“I think it was a great atmosphere game, the momentum was there, but every time we got a chance to hit a big shot it seemed like we kept missing,” Marion echoed.
Marion and Nowitzki shared game-high honors with 25 points apiece on a combined 21-of-39 shooting, albeit in a loss. The duo also added 12 and 10 boards, respectively, as the Mavericks outrebounded the Lakers, 48-43.
Terry was the only other Maverick in double figures with 13 points.
With Bryant having a rare off night Gasol would serve as the Lakers’ No. 2 scorer, adding to Bynum’s big night with 18 points of his own. Artest added 12 points, as the Lakers outshot the Mavericks, 45 percent to 43 percent, despite nine blocked shots by the Dallas team at the defensive end.
“Tonight, shots just didn’t go. We’re a high-percentage shooting team, and tonight we didn’t shoot a high percentage,” Terry said.
The Lakers finished the night with a 56-38 advantage in points in the paint, overcoming the Mavericks’ 21-12 edge in second-chance points and 19-14 margin in fast-break points.
Still, Nowitzki says that he and he teammates remain confident that they match up well with the reigning champs should the two squads meet in the postseason after their season series finale on March 31.
“We’ve already beat some of the best teams in the league, we beat the Lakers before a couple of months ago, so I don’t think we have to hide from anybody. We can beat anybody, we can also lose to anybody. That’s the fine line in this league and it’s gonna come down to who is playing well in the playoffs,” Nowitzki said.
The Mavericks will now take Sunday off before beginning a two-game road trip with stops in Portland and Oakland when the team matches muscle with the Trail Blazers and Warriors in a back-to-back on Tuesday and Wednesday nights.
“Two big games and back-to-backs are never easy in this league,” Nowitzki said when looking ahead, “so hopefully we’re ready.”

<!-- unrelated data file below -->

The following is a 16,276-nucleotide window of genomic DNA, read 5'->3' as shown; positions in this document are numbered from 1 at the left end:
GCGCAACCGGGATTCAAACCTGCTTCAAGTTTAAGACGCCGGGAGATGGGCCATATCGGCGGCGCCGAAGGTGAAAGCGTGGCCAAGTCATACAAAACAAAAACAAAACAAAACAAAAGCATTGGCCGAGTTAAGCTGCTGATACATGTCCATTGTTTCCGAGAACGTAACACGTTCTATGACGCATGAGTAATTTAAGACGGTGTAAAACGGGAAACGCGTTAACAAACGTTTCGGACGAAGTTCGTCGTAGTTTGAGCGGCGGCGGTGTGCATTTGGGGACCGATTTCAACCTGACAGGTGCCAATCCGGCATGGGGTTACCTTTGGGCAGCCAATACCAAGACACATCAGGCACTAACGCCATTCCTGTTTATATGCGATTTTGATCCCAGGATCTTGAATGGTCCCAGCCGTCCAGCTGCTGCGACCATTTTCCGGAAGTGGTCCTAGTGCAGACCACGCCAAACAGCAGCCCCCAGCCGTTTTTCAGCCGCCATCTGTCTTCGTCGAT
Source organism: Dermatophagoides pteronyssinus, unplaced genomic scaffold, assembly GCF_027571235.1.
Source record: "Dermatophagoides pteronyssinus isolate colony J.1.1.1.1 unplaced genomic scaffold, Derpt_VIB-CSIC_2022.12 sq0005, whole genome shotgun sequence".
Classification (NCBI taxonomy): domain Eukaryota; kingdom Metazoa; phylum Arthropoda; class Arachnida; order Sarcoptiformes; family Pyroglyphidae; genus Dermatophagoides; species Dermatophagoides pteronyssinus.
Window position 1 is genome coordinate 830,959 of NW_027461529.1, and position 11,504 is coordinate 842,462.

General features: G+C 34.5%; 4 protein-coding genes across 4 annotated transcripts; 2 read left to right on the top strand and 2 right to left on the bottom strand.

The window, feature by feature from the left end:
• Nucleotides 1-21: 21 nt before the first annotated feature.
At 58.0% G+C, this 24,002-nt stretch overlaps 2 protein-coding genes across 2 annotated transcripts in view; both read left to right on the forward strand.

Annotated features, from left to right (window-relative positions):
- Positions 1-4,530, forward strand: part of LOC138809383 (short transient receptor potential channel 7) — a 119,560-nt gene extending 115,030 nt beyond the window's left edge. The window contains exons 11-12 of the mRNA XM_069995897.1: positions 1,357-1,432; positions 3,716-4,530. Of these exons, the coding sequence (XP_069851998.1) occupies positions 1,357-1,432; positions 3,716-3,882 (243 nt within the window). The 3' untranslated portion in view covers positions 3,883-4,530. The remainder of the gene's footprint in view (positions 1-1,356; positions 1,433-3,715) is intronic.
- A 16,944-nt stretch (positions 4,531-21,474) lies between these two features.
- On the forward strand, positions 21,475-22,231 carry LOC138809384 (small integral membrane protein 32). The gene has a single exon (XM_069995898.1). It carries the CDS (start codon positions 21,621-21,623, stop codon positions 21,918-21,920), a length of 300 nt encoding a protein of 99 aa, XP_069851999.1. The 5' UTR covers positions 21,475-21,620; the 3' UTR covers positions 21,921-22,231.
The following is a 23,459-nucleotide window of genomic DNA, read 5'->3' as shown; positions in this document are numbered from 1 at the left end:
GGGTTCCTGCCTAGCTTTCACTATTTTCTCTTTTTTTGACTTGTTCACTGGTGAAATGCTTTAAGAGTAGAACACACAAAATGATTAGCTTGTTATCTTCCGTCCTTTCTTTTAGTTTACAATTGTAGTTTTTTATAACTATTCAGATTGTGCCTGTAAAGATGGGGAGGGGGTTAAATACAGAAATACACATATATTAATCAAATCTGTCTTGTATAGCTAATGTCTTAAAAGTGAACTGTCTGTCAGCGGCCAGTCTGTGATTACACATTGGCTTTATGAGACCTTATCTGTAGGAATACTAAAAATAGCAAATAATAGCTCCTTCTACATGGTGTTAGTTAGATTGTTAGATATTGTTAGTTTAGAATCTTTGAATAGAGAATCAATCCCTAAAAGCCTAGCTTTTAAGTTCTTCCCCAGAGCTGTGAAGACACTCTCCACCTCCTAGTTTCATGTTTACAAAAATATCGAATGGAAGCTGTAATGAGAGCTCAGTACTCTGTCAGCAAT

Note: The Mavericks head to Rip City to play the Blazers on Tuesday night in a game that will tip off at 9 p.m. CT, airing locally on TXA 21. The Mavs lead the season series 2-0 after narrow home victories by a combined nine points on Dec. 15 and Jan. 4.
The team returns to the American Airlines Center next Friday night to host the Southwest Division-leading San Antonio Spurs. San Antonio leads the season series 2-1. The matchup will tip off at 7:30 p.m. CT, airing locally on Fox Sports Southwest. Great seats are still available and tickets can be purchased by visiting the American Airlines Center box office, logging on to Mavs.com or by calling 214-747-MAVS (6287).
Stay connected with Dallas Mavericks inside reporter Earl K. Sneed by clicking "like" on his Facebook page or by following him on Twitter. Got a question for EKS? Send your question, along with your first name, last initial, city and state with the subject line "Ask EKS" to email@example.com, and you could be published on Mavsfastbreak.com, the Mavericks' new official blog site.
Individual game tickets are on sale now. Tickets can be purchased at the American Airlines Center box office, on Mavs.com or by calling 214-747-MAVS (6287). Get in on the action and be there for all the thrills!
Fans can visit Mavs.com or call 214.747.MAVS for more information and a complete listing of regular-season home games.